How to Cultivate an Inclusive Workplace17 Aug 2020
Now more than ever, it's important to make your employees feel comfortable in the workplace, whether that's in a physical office space or remotely while workers continue to take on tasks from the comfort of their homes. Creating a diverse work environment where all employees feel heard is essential: Individuals should feel comfortable enough to voice their concerns, while being assured that their words are always accounted for and that they are included across the board.
When your employees feel valued at work, they're in better shape to produce as effectively as possible. In a leadership role, it's important to lead by example and understand the best management practices and coping strategies to navigate potential issues in the most efficient manner.
Here are a few tips to cultivate a more inclusive workplace:
1. Survey your employees
Before you form an opinion on how your employees feel in the workplace, consider taking some time to reach out to them directly for feedback. According to research by Diversity Council Australia, only about 11% of workers agree that they have a manager who reaches out to employees for information that can lead to inclusive decision-making. The survey found that more engagement often leads to greater levels of commitment and satisfaction among employees.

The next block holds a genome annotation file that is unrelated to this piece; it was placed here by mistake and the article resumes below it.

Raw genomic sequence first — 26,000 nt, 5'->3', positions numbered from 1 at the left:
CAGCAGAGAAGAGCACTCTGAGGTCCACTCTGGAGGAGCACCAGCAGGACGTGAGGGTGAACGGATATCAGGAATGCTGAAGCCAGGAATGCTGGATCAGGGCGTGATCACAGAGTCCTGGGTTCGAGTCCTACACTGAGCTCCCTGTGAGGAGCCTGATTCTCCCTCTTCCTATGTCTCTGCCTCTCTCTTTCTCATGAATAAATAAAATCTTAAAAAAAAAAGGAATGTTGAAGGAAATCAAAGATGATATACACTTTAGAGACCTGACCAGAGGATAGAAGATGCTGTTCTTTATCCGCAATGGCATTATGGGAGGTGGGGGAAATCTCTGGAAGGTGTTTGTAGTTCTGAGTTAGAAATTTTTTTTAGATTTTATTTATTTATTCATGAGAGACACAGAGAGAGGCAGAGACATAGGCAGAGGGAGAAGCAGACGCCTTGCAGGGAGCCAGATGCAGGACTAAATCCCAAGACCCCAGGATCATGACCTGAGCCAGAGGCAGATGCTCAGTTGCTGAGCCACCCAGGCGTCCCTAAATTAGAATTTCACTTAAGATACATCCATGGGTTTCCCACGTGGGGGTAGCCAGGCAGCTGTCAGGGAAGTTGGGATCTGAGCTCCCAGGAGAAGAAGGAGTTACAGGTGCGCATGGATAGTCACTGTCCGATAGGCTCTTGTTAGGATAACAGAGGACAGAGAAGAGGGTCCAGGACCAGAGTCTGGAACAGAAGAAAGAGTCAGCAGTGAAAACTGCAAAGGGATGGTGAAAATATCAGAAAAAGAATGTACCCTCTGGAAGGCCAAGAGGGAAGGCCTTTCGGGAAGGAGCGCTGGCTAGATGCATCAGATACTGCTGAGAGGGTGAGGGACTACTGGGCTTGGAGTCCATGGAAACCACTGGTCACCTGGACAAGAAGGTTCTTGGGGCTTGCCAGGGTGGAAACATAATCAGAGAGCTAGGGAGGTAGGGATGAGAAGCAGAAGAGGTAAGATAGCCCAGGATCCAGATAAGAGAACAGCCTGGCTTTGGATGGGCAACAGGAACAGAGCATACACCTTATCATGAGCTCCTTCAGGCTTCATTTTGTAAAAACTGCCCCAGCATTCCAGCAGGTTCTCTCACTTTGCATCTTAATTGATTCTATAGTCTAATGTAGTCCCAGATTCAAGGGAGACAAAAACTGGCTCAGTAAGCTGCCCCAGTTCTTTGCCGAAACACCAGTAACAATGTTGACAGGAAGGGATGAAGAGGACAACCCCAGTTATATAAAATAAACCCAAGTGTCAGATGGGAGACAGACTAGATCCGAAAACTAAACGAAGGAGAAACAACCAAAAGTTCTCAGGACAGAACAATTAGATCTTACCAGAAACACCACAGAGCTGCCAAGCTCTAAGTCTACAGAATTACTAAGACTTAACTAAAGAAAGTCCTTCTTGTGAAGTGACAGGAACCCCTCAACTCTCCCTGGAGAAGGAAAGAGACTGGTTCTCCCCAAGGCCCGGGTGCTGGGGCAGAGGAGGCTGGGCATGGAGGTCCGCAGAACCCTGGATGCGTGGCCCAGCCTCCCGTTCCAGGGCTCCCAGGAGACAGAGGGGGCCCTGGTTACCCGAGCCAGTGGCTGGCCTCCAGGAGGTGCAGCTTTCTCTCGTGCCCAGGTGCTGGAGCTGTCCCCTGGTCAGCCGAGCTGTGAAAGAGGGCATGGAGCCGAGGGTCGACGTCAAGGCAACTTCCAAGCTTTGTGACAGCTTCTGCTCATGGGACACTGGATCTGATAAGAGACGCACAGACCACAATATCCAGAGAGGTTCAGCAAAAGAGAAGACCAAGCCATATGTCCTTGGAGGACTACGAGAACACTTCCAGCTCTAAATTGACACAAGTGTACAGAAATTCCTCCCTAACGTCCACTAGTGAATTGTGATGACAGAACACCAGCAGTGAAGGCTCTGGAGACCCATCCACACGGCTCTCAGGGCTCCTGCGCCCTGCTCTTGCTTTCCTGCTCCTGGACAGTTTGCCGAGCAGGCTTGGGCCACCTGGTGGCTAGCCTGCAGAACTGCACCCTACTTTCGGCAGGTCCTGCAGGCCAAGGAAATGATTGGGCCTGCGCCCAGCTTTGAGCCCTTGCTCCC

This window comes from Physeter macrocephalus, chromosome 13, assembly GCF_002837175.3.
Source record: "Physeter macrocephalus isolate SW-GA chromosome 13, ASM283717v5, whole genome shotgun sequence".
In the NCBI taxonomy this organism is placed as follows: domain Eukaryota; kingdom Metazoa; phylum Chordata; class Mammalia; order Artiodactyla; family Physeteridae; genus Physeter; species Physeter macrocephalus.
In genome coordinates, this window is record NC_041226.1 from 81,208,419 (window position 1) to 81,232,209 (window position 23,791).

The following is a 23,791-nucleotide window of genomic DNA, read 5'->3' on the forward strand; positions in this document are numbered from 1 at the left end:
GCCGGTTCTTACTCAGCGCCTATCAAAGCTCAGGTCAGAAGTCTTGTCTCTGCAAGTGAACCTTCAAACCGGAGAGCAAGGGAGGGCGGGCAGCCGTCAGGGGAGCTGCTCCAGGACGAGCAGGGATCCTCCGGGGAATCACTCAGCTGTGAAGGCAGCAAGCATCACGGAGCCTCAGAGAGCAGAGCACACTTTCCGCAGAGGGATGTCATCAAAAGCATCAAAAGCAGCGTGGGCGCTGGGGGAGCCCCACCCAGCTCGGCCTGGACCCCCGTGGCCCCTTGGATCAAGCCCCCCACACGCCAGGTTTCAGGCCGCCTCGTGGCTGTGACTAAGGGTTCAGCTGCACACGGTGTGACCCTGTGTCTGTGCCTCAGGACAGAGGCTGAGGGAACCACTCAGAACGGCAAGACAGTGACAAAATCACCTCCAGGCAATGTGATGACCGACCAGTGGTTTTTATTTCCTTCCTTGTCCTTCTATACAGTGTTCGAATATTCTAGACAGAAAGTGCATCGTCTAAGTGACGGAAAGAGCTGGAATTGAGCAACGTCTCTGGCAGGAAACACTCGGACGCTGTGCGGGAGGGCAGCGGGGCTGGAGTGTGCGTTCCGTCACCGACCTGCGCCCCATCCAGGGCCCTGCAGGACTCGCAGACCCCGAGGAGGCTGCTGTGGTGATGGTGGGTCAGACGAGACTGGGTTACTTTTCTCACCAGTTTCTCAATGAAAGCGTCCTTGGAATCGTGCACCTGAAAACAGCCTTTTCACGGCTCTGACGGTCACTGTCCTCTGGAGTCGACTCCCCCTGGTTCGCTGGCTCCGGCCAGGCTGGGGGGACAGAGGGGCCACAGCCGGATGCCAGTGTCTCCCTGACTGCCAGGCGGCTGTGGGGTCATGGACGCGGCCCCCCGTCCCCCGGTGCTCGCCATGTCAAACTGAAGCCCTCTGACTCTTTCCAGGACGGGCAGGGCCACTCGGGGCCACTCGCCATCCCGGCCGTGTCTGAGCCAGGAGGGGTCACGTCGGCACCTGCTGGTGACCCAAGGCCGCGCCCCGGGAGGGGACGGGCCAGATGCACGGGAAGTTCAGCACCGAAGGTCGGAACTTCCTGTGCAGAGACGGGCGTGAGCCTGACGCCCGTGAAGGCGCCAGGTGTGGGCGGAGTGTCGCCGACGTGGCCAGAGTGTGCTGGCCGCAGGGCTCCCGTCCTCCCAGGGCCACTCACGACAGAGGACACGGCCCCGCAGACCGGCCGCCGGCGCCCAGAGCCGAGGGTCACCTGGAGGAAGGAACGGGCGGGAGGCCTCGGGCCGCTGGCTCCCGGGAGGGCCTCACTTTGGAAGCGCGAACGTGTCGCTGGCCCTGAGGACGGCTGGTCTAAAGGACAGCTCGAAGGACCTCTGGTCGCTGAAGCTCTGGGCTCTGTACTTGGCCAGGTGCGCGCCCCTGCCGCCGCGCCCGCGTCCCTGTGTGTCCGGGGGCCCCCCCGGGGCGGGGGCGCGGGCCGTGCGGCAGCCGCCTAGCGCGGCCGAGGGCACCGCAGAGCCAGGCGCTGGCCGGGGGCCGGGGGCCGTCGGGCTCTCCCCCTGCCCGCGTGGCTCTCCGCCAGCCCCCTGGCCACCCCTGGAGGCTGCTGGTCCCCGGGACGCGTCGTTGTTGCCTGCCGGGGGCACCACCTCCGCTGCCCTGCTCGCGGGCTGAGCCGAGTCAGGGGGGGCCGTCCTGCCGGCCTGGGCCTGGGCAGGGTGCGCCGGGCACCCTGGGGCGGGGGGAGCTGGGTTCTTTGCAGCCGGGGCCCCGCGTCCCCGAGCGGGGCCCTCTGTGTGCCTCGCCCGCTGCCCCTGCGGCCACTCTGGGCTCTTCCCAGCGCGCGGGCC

2. Form a strategy for making a difference
Based on the responses you get from your employees, devise a plan for prioritising inclusiveness. Perhaps more team meetings can spark innovative ideas across the team.
3. Encourage continued dialogue
While some employees may feel less intimidated by the idea of sharing their feelings anonymously in a survey, others may feel more empowered if their voice is directly heard. Always make yourself available to talk to employees when they come to you with a query.
4. Make sure other leaders are educated
All diversity and inclusion efforts must be made a top priority by the business leaders of your organisation, according to Erin L. Thomas, a diversity researcher. From staying educated to allocating resources to better function in a way that prioritises inclusion, the responsibility of keeping employees informed and making changes based on feedback is critical.
"Leaders especially middle managers must be held accountable for results," Thomas told the Society for Human Resource Management. "Employees need to see that inclusive behaviour is a core competency."
5. Organise training
Whether you want to extend your knowledge in terms of workplace diversity, reducing biases or leading by example, ICML has a variety of training programs to consider. Those include:
- Diversity Awareness: In this workshop, you'll learn about the impact that diversity has in the workplace and how a more inclusive mindset can lead to greater success.
- Unlocking Unconscious Bias: Unfortunately, many people tend to form gender, age, race or physical appearance biases without even realising it. In this course, we unlock different strategies that involve critical thinking to improve decision-making.
- HR for Managers Leading People Management Course: While HR management falls under its own umbrella in a specific department, that doesn't mean other managers and leaders shouldn't understand HR basics. In this course, you'll learn recruitment skills, how to give efficient feedback and more.
If you're interested in enrolling in one or more of these courses, or you want to learn more about the training opportunities we offer, don't hesitate to contact ICML directly today. We look forward to hearing from you!